Home Health & Wellness 1 in 3 Have Had Their Pillows Longer Than 2 Years 

1 in 3 Have Had Their Pillows Longer Than 2 Years 

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Pillows are just as important as duvets, but they have a shorter lifespan. Happy Beds bedding calculator has revealed that over one-third (35%) of people have had their pillow longer than they should. Pillows last no more than two years and should be replaced every one to two years, or sooner if you feel a lack of support from your pillow. 

Dust mites and their droppings make up to around a third of the weight of pillows over two years old, meaning 17% of the population are sleeping on millions of dust mites that can transfer to your headboard.

The average mite lives for around three months, so as your pillow gets older, the mites multiply, numbering millions. One study also found fungi across pillows older than one and a half to two years, which pose particular problems for people with respiratory issues. This can also lead to further sleep disturbances if you suffer from the likes of sleep apnoea.

It was also initially thought that mites would gather more in feather pillows. However, if you have synthetic pillows, previous studies have found the opposite, that dust mites can permeate those more than feather pillows.

Pillow pain: 1 in 5 wake up with a sore neck every day

Our pillows can affect our physical health with 18% stating they wake up with a sore neck every morning due to their pillow. 

When you sleep, it’s important that your neck and spine are aligned and your neck isn’t positioned at an odd angle that is out of alignment with your spine. But a lumpy pillow, one that no longer has support, will not hold your neck in the correct position. 

There is a way you can check, however, if your pillow is no longer up to standard. If you hold it up vertically with one arm, check to see if the pillow folds over while you hold it as that’s an indicator that it no longer provides the support you need. 

41% have never washed their duvet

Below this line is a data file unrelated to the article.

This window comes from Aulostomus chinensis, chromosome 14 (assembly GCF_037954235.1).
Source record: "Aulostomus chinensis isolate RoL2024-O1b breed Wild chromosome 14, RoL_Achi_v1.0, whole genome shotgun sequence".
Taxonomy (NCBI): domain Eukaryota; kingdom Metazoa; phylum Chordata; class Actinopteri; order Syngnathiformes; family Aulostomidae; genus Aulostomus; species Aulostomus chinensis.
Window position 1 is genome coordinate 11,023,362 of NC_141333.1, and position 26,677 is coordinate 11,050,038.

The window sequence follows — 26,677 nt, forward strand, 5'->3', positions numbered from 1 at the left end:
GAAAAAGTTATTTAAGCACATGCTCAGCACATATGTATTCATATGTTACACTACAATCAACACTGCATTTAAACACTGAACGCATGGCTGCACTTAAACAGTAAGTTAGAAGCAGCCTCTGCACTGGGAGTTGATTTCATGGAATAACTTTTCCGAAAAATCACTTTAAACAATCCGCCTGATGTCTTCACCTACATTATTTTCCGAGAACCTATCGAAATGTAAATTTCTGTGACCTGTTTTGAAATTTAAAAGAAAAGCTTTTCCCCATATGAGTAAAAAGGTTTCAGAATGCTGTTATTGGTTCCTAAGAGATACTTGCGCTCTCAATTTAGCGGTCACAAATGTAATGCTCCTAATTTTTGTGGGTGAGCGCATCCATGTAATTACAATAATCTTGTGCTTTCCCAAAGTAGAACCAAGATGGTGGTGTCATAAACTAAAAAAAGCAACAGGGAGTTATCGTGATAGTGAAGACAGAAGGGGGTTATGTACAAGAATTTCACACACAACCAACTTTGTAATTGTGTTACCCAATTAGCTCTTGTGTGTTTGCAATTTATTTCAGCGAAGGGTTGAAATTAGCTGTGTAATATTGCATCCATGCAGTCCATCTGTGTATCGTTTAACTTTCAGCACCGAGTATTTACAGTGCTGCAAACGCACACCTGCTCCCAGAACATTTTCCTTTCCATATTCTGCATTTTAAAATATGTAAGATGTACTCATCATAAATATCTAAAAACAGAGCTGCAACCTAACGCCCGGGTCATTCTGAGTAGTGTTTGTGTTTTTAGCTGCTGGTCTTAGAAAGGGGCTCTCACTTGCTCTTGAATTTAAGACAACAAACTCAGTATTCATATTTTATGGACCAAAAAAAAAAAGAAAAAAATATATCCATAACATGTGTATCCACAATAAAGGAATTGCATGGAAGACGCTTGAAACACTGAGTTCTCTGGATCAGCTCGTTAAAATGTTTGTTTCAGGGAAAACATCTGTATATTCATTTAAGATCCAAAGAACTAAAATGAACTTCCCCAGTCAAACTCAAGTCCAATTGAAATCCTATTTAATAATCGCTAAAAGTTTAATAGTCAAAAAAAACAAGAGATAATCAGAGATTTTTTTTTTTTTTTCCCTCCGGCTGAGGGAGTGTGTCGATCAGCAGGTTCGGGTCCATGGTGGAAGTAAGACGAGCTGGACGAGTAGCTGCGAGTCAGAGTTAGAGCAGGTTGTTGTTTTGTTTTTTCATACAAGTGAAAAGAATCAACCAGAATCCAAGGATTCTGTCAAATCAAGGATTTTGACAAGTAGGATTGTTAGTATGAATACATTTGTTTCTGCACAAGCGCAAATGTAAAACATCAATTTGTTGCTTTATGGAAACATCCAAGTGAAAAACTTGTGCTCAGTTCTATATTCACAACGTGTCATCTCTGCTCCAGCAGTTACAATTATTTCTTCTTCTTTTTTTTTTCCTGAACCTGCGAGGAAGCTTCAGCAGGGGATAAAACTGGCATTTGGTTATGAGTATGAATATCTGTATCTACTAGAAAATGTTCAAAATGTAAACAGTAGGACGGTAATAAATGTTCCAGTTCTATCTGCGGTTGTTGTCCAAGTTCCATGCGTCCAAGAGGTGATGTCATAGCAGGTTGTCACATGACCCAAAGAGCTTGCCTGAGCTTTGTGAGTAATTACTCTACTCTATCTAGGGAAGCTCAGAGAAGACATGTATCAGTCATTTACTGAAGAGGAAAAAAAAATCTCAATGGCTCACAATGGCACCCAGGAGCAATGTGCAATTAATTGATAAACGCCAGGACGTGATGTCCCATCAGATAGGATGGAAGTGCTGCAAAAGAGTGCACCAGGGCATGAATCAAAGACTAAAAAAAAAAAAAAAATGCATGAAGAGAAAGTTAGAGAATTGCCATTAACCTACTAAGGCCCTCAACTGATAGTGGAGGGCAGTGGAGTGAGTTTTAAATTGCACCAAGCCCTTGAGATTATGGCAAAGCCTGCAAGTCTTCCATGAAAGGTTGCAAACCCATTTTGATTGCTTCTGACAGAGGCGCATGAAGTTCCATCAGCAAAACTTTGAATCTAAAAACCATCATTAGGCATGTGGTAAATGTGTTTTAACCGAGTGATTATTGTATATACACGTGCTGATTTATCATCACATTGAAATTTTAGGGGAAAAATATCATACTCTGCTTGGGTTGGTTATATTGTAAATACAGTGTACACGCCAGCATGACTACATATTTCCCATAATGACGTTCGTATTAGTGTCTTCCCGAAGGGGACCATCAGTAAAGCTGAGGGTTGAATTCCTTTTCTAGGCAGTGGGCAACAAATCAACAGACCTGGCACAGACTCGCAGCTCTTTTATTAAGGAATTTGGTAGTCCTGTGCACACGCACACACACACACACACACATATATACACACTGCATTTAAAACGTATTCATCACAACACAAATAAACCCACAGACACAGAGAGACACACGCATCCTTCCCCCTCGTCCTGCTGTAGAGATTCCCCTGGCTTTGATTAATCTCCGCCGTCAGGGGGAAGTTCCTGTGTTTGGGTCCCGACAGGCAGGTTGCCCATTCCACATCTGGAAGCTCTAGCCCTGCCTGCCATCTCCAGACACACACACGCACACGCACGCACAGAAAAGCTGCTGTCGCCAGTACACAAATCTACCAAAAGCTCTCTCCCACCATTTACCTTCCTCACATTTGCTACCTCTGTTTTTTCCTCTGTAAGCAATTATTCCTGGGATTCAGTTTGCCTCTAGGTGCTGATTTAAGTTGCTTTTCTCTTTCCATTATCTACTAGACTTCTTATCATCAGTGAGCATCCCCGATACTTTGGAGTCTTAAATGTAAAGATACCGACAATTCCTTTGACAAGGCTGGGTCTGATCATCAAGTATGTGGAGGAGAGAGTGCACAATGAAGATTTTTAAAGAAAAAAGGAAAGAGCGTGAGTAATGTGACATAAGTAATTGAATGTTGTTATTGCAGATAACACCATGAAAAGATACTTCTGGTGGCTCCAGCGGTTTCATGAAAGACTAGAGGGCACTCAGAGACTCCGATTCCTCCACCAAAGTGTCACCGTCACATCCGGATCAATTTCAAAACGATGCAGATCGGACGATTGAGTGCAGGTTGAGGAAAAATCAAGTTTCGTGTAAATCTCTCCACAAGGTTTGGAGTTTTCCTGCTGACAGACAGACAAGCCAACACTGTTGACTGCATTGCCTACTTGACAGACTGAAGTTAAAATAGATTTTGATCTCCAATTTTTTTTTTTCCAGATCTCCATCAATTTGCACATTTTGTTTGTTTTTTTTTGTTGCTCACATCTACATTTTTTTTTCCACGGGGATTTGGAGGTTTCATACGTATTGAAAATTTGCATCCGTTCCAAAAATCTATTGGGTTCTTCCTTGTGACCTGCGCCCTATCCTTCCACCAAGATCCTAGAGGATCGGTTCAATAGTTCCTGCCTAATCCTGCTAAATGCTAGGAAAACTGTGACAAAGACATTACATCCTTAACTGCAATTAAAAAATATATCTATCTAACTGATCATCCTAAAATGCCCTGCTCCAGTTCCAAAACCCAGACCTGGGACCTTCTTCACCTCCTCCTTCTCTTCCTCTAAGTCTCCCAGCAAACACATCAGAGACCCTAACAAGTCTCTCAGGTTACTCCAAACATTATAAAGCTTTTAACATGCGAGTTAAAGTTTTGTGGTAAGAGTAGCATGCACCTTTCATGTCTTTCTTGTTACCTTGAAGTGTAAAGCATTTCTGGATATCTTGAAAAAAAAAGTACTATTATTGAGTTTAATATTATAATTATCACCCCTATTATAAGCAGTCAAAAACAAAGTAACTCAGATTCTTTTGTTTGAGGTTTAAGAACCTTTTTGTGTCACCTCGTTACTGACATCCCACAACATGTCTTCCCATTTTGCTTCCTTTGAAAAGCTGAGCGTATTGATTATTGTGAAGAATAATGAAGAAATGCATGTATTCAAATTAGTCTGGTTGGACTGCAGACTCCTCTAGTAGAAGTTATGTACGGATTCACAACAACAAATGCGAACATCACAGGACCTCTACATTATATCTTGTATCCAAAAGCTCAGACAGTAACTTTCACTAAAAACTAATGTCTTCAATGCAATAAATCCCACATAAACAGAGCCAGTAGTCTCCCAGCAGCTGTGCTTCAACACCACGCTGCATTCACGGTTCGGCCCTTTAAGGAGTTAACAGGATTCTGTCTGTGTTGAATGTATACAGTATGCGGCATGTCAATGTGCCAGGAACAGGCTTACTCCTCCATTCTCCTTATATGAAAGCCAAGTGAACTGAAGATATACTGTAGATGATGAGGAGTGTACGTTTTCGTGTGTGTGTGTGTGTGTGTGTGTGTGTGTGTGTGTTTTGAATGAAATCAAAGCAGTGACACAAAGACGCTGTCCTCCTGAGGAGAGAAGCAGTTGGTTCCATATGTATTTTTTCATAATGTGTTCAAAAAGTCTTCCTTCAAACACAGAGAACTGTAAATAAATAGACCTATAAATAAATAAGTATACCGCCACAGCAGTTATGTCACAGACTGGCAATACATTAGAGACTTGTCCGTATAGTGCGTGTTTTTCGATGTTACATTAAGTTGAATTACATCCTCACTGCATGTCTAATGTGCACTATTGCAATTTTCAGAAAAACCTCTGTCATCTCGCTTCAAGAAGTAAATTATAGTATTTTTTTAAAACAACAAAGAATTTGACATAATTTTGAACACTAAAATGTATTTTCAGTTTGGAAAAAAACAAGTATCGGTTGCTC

Almost half (41%) have never washed their duvet. That’s almost half of those who answered the Bedding Calculator. 

While you might wash your bedsheets weekly, duvets can become a breeding ground for bacteria. They are used every night and, subsequently, can hold dead skin, sweat and body oils that can host thousands of dust mites and all other types of bacteria. 

If your duvet isn’t washed regularly, that bacteria can build up over time, discolouring your duvet and even triggering allergies for some people. 

To maintain a healthy sleep environment, duvets should be washed two to three times a year, even if you’ve recently acquired them.

A useful tip is to time duvet washes with the change in season. So, if you swap your winter duvet for a summer duvet when it gets warm, wash your winter duvet before storing it to avoid any mould and mildew growing on it. 

Hundreds of dust mites can live in just one gram of dust present on your duvet 

Your skin cells, oils and sweat can build up over time, as mentioned above. Not to mention, hundreds of dust mites can live in just one, singular gram of dust. If that duvet hasn’t been washed or laundered in years, you can imagine how many dust mites could be living in your duvet. 

Studies have identified a high association between those who are sensitive to dust mites and trouble falling asleep and staying asleep. So, your duvet can actually impact how long you sleep, too. And, we have news, dirty duvets can hold up to 20,000 live dust mites at a time. That is in addition to the bacteria, stains and dust mite faeces. 

Similarly, your pillow needs as much care as your duvet but you should be replacing your pillows much sooner than your duvet. 

How you sleep can damage your bedding, experts reveal 

Did you know that the things you do as part of your bedtime routine can impact how long your duvet and pillows last? Skincare routines, fake tan and even the amount you sweat at night can play a huge role in the lifespan of your bedding. Happy Beds can exclusively reveal how people are sleeping and, potentially, damaging their pillows and duvets. 

Sleeping nude can lead to stains on your bedding 

Sleeping nude is popular, clearly, with almost a fifth (18%) sleeping completely nude. But doing so could lead to more body oils, sweat and skin landing on your bedsheets and mattress. This can soak through to your duvet and lead to a build-up of bacteria, especially if you do not regularly wash your bedsheets or vacuum your mattress. 

Ideally, cotton pyjamas or pyjamas made up of a breathable material can help reduce the build-up of this bacteria, as well as regulate your core body temperature. A significant change in body temperature can drastically affect your sleep, whereas cotton pyjamas can stop you from feeling those sudden temperature changes. 

If you sweat a lot, try opting for pyjamas at night 

It’s not unusual to sweat at night. But if you sleep nude and sweat a lot, that moisture can soak through to your duvet. Moisture can be the perfect breeding ground for bacteria and can even yellow your duvet; if you have noticed unusual stains. 

If your duvet is moist and is put in storage – such as if you swap your winter duvet over – mould and mildew can also damage your bedding, so it’s important that you regularly wash your duvet and keep on top of cleaning your sheets weekly. 

If you do find you sweat a lot, those cotton pyjamas could help. As mentioned, breathable materials can regulate your body temperature which can reduce the amount you sweat. You could try sleeping in pyjamas for one week and note down the changes in your sweat and sleep patterns. 

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